Sliding doors of media – videojournalism
In the film Sliding Doors (1998), Director Peter Howitt imagines the different paths of fate from the accidents and choices we make.
Gwyneth Paltrow’s love life and the man she has fallen for becomes the focus of this romantic comedy based on the premise what if life’s trajectory took an unexpected turn.
More recently this theme surfaces in Matt Damon’s Adjustment Bureau. This wonderful allegorical treatise on life is difficult to understand, because in life whatever we do appears deterministic. It is difficult to assume a change in the future from different choices.
If you weren’t reading this now and were doing something else would your future be irrevocably different? If you’re a football fan consider whether if Spain, Italy or England had progressed beyond their group stages, would the tournament be different?
It’s hypothetical because obviously they didn’t. But sometimes, as Edward Lorenz noted in his 1972 text to American scientists, labelled ‘Chaos Theory’, the flutters of a butterfly do create waves that affect a different causality and chain of events thereafter.
For that split moment you’re closing the door on your apartment or car, you subconsciously register and see how you’re about to lock yourself out. Thwump. Too late ! And there you can see your keys out of reach and the day ahead of you going horribly wrong because of cancelled meetings and the next attempt to call a locksmith.
In law, a more recursive rationale is the aphorism, ‘the fruit from the poisoned tree’. This holds that any evidence from a source which is deemed unreliable destroys the whole logic of any evidence built on the initial testimony. It’s simple unreliable. In a way it’s a Sliding Door. A different choice affects the future in a profound way and if that choice can be demonstrated to be erroneous, anything plucked from the tree is inherently maligned.
This narrative has a compound and spectacular outcome for one of the 21st Cs most talked about media forms. In 1994 Ken McCarthy, a marketer came up with the idea that an efficient way to measure the impact of online data is to record the number of clicks a site receives. It worked fantastically for ads and as a result caught fire, and everyone adopted the method.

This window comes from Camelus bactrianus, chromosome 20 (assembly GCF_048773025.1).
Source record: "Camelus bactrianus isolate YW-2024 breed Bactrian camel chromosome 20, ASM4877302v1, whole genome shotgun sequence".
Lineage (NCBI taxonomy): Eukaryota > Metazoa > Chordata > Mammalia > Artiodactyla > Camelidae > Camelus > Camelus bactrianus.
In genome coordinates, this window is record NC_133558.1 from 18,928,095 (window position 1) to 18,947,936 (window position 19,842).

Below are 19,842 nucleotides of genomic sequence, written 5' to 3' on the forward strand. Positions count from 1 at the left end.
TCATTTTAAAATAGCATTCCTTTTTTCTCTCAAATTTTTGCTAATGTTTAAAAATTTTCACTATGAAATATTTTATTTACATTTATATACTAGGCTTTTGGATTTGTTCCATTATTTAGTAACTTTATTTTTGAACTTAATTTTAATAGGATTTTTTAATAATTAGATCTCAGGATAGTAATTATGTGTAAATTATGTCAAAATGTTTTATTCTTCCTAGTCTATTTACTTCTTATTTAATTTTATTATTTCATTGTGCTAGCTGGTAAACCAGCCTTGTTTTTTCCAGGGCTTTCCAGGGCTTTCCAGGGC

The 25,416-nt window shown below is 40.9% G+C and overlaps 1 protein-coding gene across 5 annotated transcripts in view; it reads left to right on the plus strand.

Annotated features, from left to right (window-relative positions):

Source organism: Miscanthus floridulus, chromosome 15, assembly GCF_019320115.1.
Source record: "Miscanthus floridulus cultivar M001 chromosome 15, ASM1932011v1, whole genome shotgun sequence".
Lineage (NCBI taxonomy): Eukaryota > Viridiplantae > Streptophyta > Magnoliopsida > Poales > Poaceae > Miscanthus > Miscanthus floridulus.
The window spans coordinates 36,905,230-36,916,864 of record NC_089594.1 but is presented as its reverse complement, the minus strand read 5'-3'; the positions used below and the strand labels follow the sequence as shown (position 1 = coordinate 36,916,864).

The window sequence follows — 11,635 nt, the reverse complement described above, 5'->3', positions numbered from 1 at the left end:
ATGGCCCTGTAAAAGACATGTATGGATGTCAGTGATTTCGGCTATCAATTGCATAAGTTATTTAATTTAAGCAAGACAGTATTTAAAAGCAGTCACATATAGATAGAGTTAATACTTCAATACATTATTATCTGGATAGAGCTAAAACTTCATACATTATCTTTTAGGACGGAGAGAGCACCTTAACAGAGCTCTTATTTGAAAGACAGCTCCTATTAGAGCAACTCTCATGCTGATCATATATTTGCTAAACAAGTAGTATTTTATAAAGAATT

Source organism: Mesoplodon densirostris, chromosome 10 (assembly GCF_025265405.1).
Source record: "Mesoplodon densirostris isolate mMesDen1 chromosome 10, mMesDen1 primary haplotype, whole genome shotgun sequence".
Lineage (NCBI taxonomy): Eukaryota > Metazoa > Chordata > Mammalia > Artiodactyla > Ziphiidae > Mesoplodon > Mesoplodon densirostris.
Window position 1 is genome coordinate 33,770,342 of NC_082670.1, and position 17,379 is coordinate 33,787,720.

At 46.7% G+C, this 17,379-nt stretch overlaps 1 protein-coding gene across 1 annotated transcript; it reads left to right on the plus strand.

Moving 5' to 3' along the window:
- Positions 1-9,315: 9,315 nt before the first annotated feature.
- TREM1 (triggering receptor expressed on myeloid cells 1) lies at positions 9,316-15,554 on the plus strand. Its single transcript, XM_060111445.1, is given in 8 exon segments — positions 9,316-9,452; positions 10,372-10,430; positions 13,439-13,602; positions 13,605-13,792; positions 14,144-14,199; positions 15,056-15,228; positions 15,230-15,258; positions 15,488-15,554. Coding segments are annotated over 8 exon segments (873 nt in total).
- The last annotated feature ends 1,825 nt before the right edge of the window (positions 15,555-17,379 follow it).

Now, everyone measures the power of your website that way, except as spammers and denial of service renegades have shown, click throughs aren’t really an effective and bullet-proof way of measuring online successes. Twenty years on, though we’re still using clicks as Tony Hale writes in What you Think You Now About the Web is Wrong, for Time magazine. But Hale notes there are new more proficient ways being devised. But this isn’t the spectacular feature I’m referring to, though yes it’s profound.
How they got it wrong
Twenty years ago, the first murmurings of videojournalism could be heard in the UK and since then, more so in the 2000s as institution after institution, academic after academic, and practitioner after practitioner present their case for videojournalism, one of the enduring questions is what is it?
If you work in the media, you’re likely have your own view. But a simple question gets to the heart of this gordian knot? How were you informed about videojournalism?
The question seems absurbed because like turning the tap clockwise for water, this media form has become so naturalised as to avoid such fanciful angels-dancing-on-the-head-of-a-pin examination.
What is it? Well videojournalism is a prototypical example of fruit from the poisoned tree – A Sliding Door. Unlike some research which appears abtruse because of the difficulty of finding a source, videojournalism’s age means it is relatively easier to find its well, and what it is and not, particularly in the UK.
In the same way we can trace film to the Lumieres, documentary to Grierson, and cinema verite to Robert Drew, videojournalism’s start point in the UK is well documented.
While the rhetoric for this explanations is detailed unequivocally over a 100,000 pages of the thesis: The Cinematography of Videojournalism – towards a creative approach. Redefining Videojournalism, here I present a brief history of how we got videojournalism spectacularly wrong and why it matters.